Need for moisture management
Frequently, exterior decks and balconies are subjected to water not only directly from rain, but also through drains and scuppers. These areas are also often washed down regularly, further subjecting them to large volumes of water.

As a useful comparison, one may consider the volume of water that showers are subjected to annually. If a person takes a 12-minute shower each day in an average-sized shower with reasonable water pressure and an appropriate shower head, the amount of water is equivalent to a roof being subjected to about 25,400 mm (1000 in.) of rain per year. Given these areas are likely to be subjected to more water than a typical roof, it is imperative extra care and attention is spent specifying and constructing them. This is accomplished by properly managing the water so it is controlled and safely evacuated from those areas.

The green algae on top of the limestone is the symptom of a moisture problem. Water was draining toward, rather than away from, the house as is required in the International Residential Code (IRC) for grading and foundations. Further, there was no vapor retarder under the concrete to keep the moisture away from the natural stone.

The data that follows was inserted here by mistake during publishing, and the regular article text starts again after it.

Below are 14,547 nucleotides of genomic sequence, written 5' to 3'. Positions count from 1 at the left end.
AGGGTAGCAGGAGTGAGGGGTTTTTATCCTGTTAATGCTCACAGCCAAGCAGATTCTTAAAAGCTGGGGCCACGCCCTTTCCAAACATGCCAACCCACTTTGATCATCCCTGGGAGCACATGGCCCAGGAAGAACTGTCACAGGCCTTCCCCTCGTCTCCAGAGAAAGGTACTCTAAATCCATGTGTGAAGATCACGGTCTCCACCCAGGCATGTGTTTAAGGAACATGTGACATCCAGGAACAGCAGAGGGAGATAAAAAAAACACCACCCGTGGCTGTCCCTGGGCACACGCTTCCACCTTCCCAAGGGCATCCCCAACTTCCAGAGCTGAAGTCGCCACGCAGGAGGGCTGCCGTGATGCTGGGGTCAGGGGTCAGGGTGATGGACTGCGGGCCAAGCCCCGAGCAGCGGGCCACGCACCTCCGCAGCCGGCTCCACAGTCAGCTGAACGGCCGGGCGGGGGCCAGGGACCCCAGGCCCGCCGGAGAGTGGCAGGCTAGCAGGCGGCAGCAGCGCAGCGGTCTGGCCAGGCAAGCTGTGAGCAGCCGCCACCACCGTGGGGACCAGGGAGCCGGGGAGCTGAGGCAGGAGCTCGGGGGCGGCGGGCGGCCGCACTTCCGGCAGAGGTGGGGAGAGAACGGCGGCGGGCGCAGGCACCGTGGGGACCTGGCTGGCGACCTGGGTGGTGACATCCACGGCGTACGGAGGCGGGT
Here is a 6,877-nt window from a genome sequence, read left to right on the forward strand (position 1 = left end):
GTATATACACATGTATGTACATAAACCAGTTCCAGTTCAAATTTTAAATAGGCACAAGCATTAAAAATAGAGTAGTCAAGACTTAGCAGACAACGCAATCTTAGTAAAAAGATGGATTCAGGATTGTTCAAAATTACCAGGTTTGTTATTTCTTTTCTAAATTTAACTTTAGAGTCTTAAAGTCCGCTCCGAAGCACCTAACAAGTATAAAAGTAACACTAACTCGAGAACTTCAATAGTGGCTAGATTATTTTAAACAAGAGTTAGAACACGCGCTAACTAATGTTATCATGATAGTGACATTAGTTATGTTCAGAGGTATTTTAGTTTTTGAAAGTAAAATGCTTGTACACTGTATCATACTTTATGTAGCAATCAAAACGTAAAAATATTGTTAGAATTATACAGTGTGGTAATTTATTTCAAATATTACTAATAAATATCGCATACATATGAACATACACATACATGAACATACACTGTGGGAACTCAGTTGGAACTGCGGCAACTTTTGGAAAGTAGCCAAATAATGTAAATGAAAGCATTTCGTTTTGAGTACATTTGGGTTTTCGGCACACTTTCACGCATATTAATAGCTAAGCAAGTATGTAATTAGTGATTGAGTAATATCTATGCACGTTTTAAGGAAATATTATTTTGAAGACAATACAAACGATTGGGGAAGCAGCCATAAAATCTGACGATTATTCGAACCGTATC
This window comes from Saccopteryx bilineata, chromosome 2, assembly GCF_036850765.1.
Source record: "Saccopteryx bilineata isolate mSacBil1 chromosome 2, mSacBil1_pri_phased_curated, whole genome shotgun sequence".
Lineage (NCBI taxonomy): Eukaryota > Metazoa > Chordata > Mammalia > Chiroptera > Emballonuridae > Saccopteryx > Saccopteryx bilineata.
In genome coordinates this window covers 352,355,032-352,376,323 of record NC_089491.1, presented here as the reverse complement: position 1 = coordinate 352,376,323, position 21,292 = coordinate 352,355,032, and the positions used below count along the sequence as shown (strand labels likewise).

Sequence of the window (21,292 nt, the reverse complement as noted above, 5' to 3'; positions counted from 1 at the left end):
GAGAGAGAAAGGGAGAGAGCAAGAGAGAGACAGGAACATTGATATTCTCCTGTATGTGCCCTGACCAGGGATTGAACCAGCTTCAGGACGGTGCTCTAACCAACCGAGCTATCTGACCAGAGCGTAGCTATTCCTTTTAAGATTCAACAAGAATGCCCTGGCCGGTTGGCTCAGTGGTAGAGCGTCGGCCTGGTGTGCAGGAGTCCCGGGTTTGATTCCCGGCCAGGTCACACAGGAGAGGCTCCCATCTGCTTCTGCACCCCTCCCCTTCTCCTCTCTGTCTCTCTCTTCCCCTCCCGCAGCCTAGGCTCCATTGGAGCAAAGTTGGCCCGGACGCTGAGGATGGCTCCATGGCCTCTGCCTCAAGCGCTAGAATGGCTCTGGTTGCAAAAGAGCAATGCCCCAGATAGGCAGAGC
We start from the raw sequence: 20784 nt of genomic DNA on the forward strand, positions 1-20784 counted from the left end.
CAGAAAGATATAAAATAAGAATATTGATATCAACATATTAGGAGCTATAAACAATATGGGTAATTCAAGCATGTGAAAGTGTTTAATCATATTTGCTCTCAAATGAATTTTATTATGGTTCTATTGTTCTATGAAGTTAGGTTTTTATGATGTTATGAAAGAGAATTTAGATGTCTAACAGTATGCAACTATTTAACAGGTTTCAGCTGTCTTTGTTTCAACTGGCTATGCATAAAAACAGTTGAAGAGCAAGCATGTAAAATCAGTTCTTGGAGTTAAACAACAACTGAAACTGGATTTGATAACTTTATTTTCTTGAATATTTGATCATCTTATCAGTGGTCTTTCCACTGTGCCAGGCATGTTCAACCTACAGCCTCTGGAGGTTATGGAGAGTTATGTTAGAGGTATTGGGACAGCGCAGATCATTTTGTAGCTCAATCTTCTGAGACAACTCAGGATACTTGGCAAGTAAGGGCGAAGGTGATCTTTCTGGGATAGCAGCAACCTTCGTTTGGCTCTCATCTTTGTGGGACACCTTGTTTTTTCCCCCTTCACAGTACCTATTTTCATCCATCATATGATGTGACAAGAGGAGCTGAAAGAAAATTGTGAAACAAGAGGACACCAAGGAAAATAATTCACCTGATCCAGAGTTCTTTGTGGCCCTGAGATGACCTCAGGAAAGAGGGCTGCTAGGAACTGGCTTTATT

The green algae on top of the limestone is the symptom of a moisture problem. Water was draining toward, rather than away from, the house as is required in the International Residential Code (IRC) for grading and foundations. Further, there was no vapor retarder under the concrete to keep the moisture away from the natural stone.

Lack of adequate slope is a common problem in both exterior horizontal applications, as well as interior wet horizontal applications such as shower floors, shelves, and seats. It is clear in the tile and stone industry standards, as well as in the Uniform Plumbing Code (UPC)—International Association of Plumbing and Mechanical Officials/American National Standards Institute (IAPMO/ANSI) UPC 1—and the International Building Code (IBC) and International Residential Code (IRC), the slope-to-drain away from the building should be a minimum two percent slope. That calculates out at 6 per 305 mm (1/4 in. per 1 ft). UPC says the slope-to-drain in a shower must be a minimum of 6 per 305 mm (1/4 in. per 1 ft), but not more than 13 mm per 305 mm (1/2 in. per 1 ft).